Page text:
Concealed Behaviors An Abusive Person Displays Before Revealing Themselves
Jun 11, 2021 by apost team
A relationship should be a partnership that helps both parties grow and should foster an environment of safety, trust and love. It is natural to have some conflict in a relationship, but if the conflict is what defines a relationship, then it may turn into a toxic partnership that makes one party a victim. When two healthy people are involved together, there are ways to come to a healthy breakthrough, but when a person is involved with an abusive person, things are not that simple.
It is reported that 1 in 4 women and 1 in 9 men have faced some abuse in their life according to the National Council Against Domestic Violence. This is not a small number at all, and it can be difficult to comprehend that so many people are in abusive relationships. When it comes to abusive relationships, it is also heartbreaking that many people feel afraid to leave, thus propagating a cycle that can be hard to break.
Looking out for the behaviors of abusers can help to identify a bad situation. The following behaviors are generally imperceptible, but can be looked out for:
1. They Don't Abuse Just Physically
When thinking about people who are abusers, people have an idea that they must have an evils streak that makes them want to abuse all the time, such as keeping their partners locked in their homes and maybe even physically harm them more often than not. However, abuse does not come in just a physical form but also in many other forms that can stop a person from recognizing the situation they may be in.
For example, a partner who constantly guilts the other person for the smallest of things, such as wanting to spend time with someone else, can be an early sign of an abusive relationship in the future. According to the Power And Control Wheel, there are multiple ways a person can dominate and keep a toxic cycle intact, including economic, emotional, financial and even intimidation.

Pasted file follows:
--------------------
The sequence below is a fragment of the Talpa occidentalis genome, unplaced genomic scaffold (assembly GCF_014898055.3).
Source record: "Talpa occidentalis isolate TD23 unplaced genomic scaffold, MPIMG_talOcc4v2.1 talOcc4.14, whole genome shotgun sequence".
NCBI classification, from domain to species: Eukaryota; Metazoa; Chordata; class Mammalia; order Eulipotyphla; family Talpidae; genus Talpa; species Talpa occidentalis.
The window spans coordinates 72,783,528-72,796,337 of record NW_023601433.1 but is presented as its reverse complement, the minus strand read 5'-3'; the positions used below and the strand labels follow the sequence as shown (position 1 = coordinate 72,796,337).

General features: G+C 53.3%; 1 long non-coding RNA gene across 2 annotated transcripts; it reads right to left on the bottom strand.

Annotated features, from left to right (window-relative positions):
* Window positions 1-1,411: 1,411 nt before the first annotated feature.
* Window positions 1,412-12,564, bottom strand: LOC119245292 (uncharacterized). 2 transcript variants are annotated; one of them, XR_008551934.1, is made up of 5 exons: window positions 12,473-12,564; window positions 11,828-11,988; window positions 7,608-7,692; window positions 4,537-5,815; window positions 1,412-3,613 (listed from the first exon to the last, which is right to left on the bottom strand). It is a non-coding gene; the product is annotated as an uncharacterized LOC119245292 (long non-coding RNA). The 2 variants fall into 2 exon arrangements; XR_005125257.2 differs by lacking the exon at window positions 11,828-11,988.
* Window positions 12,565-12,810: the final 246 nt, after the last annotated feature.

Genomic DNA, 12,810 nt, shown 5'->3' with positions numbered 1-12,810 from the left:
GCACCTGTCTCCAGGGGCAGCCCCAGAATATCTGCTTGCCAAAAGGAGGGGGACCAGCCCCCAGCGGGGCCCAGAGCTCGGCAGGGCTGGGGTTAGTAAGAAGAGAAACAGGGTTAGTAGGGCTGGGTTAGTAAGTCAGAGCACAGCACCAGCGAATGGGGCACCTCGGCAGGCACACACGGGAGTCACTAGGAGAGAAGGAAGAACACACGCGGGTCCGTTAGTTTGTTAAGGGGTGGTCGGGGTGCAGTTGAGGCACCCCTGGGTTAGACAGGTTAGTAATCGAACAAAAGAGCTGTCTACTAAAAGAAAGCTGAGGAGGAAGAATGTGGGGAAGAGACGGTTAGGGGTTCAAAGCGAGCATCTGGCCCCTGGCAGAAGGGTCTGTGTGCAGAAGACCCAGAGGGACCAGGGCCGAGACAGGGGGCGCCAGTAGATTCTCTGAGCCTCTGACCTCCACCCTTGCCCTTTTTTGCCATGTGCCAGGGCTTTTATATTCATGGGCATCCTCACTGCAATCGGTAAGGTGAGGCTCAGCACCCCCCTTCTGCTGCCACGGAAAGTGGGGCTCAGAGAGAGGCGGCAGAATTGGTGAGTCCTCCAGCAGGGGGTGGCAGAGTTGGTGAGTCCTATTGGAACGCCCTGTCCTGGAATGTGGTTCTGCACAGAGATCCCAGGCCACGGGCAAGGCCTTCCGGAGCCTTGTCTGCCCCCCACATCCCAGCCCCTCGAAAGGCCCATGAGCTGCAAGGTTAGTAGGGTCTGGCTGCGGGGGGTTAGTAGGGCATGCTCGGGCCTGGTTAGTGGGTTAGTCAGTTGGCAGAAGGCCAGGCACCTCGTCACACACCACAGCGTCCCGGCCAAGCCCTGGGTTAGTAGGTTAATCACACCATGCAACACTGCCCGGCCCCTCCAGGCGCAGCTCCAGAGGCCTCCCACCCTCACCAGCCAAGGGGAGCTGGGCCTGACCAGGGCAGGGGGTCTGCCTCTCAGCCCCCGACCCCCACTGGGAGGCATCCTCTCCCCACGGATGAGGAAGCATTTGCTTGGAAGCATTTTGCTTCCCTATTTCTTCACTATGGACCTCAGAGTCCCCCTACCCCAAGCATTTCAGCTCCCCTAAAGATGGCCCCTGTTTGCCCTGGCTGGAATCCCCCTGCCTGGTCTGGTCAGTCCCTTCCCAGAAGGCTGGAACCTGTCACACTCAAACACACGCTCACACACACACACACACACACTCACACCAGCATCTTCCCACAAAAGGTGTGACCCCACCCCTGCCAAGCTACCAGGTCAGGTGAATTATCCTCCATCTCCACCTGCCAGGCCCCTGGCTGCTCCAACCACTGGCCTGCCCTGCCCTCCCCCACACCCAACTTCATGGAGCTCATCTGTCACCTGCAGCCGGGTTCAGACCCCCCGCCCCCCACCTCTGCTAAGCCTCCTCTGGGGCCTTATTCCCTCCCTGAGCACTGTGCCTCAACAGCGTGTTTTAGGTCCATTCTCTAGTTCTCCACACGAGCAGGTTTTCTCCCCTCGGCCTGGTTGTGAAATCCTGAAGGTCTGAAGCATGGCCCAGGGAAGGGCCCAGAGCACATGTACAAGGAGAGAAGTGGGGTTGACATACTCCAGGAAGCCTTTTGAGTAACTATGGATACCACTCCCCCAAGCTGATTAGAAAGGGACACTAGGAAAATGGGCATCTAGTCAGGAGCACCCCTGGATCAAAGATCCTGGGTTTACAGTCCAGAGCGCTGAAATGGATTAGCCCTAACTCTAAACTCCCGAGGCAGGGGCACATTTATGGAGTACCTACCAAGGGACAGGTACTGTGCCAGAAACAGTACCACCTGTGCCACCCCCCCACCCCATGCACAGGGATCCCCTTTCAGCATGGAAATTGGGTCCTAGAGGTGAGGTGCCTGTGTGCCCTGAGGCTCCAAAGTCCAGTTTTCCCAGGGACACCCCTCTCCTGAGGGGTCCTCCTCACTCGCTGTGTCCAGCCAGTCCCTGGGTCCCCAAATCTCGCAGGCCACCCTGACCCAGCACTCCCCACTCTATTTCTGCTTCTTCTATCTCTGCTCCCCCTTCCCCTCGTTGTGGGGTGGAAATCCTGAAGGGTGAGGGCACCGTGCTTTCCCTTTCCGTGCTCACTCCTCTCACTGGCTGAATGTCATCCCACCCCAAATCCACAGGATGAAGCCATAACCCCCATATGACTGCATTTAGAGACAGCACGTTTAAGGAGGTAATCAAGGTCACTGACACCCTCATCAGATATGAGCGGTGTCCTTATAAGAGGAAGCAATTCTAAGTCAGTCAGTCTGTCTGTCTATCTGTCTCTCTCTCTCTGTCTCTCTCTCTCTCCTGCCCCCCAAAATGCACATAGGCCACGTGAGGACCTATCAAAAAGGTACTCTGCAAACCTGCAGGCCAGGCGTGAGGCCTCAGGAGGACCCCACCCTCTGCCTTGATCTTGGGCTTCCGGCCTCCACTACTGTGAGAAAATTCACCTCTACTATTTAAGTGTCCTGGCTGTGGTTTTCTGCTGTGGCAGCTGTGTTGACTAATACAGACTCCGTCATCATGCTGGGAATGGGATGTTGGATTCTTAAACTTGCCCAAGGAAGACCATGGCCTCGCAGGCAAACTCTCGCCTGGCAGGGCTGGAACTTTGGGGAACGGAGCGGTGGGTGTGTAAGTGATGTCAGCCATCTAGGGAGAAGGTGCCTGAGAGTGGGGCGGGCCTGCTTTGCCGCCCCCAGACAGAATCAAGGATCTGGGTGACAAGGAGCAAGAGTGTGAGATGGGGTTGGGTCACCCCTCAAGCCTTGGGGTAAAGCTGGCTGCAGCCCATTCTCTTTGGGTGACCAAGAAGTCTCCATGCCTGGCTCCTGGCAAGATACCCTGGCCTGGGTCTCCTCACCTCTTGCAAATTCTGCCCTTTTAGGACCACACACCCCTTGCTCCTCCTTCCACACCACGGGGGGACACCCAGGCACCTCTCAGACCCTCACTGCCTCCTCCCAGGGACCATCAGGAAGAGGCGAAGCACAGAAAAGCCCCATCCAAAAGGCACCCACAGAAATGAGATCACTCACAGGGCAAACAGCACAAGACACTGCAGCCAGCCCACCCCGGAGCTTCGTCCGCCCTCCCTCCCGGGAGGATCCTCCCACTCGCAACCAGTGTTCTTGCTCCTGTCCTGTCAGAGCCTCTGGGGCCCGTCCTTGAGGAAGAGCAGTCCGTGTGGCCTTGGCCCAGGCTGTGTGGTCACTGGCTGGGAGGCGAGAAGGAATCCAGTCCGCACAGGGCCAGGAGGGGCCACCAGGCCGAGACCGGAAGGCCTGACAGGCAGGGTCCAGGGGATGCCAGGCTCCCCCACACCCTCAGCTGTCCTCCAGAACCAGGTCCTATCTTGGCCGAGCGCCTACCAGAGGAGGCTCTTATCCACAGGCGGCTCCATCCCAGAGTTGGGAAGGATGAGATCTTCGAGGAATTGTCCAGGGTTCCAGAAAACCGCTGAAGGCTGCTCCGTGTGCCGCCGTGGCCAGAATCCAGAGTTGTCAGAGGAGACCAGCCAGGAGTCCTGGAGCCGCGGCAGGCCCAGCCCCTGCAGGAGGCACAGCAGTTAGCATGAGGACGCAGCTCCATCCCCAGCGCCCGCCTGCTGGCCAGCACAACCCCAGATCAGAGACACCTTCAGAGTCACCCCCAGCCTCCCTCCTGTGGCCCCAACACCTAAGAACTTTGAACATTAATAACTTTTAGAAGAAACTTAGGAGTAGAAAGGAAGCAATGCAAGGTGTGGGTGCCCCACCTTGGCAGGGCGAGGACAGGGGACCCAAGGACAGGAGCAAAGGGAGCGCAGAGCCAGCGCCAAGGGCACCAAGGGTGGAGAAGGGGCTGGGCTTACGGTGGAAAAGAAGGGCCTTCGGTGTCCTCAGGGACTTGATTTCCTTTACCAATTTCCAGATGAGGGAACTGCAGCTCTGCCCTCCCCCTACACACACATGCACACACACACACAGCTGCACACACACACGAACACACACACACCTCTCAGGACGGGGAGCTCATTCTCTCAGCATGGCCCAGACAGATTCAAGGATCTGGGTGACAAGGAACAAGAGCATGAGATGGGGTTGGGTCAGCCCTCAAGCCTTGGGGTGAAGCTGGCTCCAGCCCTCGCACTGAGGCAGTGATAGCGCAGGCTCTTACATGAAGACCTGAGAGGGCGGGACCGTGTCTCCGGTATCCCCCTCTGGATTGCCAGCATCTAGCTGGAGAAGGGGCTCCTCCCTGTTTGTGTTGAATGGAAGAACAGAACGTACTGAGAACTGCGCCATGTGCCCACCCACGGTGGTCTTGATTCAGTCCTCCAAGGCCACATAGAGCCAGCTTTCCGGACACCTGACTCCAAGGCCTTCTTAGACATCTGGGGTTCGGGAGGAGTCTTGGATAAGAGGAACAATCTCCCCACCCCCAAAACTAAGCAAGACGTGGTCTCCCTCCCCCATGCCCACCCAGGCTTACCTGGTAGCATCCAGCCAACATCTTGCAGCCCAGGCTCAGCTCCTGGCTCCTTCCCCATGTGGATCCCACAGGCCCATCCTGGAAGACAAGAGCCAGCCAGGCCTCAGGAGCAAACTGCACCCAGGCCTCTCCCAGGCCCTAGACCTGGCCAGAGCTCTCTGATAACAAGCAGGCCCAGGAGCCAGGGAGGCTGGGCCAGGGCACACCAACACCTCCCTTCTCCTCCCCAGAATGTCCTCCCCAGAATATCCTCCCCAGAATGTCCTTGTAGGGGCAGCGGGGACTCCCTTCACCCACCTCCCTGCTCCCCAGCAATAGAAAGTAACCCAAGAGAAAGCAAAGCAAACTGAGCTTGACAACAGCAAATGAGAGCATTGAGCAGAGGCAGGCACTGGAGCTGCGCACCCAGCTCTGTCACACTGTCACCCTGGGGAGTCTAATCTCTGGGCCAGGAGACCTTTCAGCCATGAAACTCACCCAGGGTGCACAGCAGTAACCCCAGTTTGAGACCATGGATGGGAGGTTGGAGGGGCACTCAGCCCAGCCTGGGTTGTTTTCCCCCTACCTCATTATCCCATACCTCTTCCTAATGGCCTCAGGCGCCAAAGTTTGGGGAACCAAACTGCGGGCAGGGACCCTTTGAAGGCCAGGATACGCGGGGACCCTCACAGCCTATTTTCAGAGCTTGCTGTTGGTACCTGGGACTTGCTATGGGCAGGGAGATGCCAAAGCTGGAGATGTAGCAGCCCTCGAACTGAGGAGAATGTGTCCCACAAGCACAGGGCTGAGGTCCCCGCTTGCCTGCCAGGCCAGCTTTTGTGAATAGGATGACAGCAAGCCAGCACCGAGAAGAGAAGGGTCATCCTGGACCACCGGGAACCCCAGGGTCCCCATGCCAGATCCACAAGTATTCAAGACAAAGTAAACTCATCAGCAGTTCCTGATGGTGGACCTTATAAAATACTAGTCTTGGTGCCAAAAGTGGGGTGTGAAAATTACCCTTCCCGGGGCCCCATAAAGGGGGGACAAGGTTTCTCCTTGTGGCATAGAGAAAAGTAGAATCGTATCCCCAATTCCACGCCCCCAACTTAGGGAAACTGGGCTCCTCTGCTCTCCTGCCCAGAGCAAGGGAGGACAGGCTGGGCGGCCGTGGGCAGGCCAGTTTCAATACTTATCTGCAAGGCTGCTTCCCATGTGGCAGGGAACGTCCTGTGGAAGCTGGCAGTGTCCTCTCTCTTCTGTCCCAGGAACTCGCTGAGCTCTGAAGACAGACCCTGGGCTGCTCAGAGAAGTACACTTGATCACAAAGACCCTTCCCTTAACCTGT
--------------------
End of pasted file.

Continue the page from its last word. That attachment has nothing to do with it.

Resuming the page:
2. They Have A Different Persona In Public
Abusers know how to manipulate and get their way most of the time, but most importantly, their relationship with other people in their lives can the stark opposite of how they treat the person they abuse. This is partly also the reason why public claims of abuse are met with disbelief by those closest to the abuser; the abuser is not the same person with their friends or family at all. Abusers need to be selective of their victims because if they show their violent personas to every person they come across, no one would get close enough to them for them to manipulate, control and enact their abuse upon.
This can be a huge red flag for a victim as well. If you find that a person acts very differently around other people they care about, it may be time to look deeper at the relationship.
3. They Act Just Like Everyone Else
An abuser is just a regular person, and when you first get involved with them, there may be absolutely no flags. They may even be the most understanding and supportive person right at the beginning, which is why so many people end up being abused without knowing what they have gotten into. Outside the eventual cycle of abuse, an abuser lives a perfectly normal life; a successful and suave businessman that is loved by the neighborhood, as well as a social butterfly who hosts parties, both could have a tendency to abuse.
The main thing to look out for is a person who plays the blame game really hard. If a person is placing the entire responsibility for their unpleasant actions, consequences and feelings on another person or external event, and insisting that others agree this is blame as they are not taking any responsibility for their own actions. An abuser will soon turn the blame on their partner for everything and create an abusive cycle.
4. Fast-Paced Relationships
One of the more prominent red flags of an abuser is that they have a string of failed relationships between which there is hardly any time to recuperate. Without a victim, an abuser has no one to abuse and so, they may constantly be on the lookout for a new person to dominate. While a long string of failed relationships is not the case for every abuser, it may be an important indicator of the person's ability to actually hold a healthy relationship down. t also speaks volumes about a person’s reliability and trust in the long run.
If a person has many of the above traits, it may time to reevaluate the relationship.istockphotos.com/Joaquin Corbalan
Do you know any other behaviors that can be added to this list? Tell us about your thoughts, and be sure to let others know about this list if you think it might help them.